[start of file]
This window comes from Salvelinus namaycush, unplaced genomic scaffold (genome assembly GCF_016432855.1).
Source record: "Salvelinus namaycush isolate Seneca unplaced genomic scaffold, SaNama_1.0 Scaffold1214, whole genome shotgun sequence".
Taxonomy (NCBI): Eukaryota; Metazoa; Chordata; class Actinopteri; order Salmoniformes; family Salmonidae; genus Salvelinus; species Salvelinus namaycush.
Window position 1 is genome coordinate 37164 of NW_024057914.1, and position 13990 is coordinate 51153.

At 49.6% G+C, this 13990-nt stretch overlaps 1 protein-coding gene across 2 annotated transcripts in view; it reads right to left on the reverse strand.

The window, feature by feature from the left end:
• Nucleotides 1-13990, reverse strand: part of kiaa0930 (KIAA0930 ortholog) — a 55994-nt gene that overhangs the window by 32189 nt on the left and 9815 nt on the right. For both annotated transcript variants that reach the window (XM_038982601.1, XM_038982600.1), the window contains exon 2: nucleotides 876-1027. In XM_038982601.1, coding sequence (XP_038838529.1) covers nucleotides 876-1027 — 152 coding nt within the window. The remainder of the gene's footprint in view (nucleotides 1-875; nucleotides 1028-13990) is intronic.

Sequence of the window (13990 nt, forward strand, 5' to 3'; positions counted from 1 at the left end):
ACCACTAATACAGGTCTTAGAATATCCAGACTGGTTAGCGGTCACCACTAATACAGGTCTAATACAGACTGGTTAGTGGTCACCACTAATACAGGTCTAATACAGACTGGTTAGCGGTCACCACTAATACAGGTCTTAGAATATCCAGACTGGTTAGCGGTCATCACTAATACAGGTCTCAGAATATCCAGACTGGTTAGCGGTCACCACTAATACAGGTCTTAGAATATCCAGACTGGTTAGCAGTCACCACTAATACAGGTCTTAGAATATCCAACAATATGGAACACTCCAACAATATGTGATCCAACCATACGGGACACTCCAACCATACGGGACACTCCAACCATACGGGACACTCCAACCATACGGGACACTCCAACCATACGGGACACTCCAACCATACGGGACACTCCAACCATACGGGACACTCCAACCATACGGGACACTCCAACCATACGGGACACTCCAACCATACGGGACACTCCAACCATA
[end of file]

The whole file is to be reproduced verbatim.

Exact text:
This window comes from Salvelinus namaycush, unplaced genomic scaffold (genome assembly GCF_016432855.1).
Source record: "Salvelinus namaycush isolate Seneca unplaced genomic scaffold, SaNama_1.0 Scaffold1214, whole genome shotgun sequence".
Taxonomy (NCBI): Eukaryota; Metazoa; Chordata; class Actinopteri; order Salmoniformes; family Salmonidae; genus Salvelinus; species Salvelinus namaycush.
Window position 1 is genome coordinate 37164 of NW_024057914.1, and position 13990 is coordinate 51153.

At 49.6% G+C, this 13990-nt stretch overlaps 1 protein-coding gene across 2 annotated transcripts in view; it reads right to left on the reverse strand.

The window, feature by feature from the left end:
• Nucleotides 1-13990, reverse strand: part of kiaa0930 (KIAA0930 ortholog) — a 55994-nt gene that overhangs the window by 32189 nt on the left and 9815 nt on the right. For both annotated transcript variants that reach the window (XM_038982601.1, XM_038982600.1), the window contains exon 2: nucleotides 876-1027. In XM_038982601.1, coding sequence (XP_038838529.1) covers nucleotides 876-1027 — 152 coding nt within the window. The remainder of the gene's footprint in view (nucleotides 1-875; nucleotides 1028-13990) is intronic.

Sequence of the window (13990 nt, forward strand, 5' to 3'; positions counted from 1 at the left end):
ACCACTAATACAGGTCTTAGAATATCCAGACTGGTTAGCGGTCACCACTAATACAGGTCTAATACAGACTGGTTAGTGGTCACCACTAATACAGGTCTAATACAGACTGGTTAGCGGTCACCACTAATACAGGTCTTAGAATATCCAGACTGGTTAGCGGTCATCACTAATACAGGTCTCAGAATATCCAGACTGGTTAGCGGTCACCACTAATACAGGTCTTAGAATATCCAGACTGGTTAGCAGTCACCACTAATACAGGTCTTAGAATATCCAACAATATGGAACACTCCAACAATATGTGATCCAACCATACGGGACACTCCAACCATACGGGACACTCCAACCATACGGGACACTCCAACCATACGGGACACTCCAACCATACGGGACACTCCAACCATACGGGACACTCCAACCATACGGGACACTCCAACCATACGGGACACTCCAACCATACGGGACACTCCAACCATACGGGACACTCCAACCATA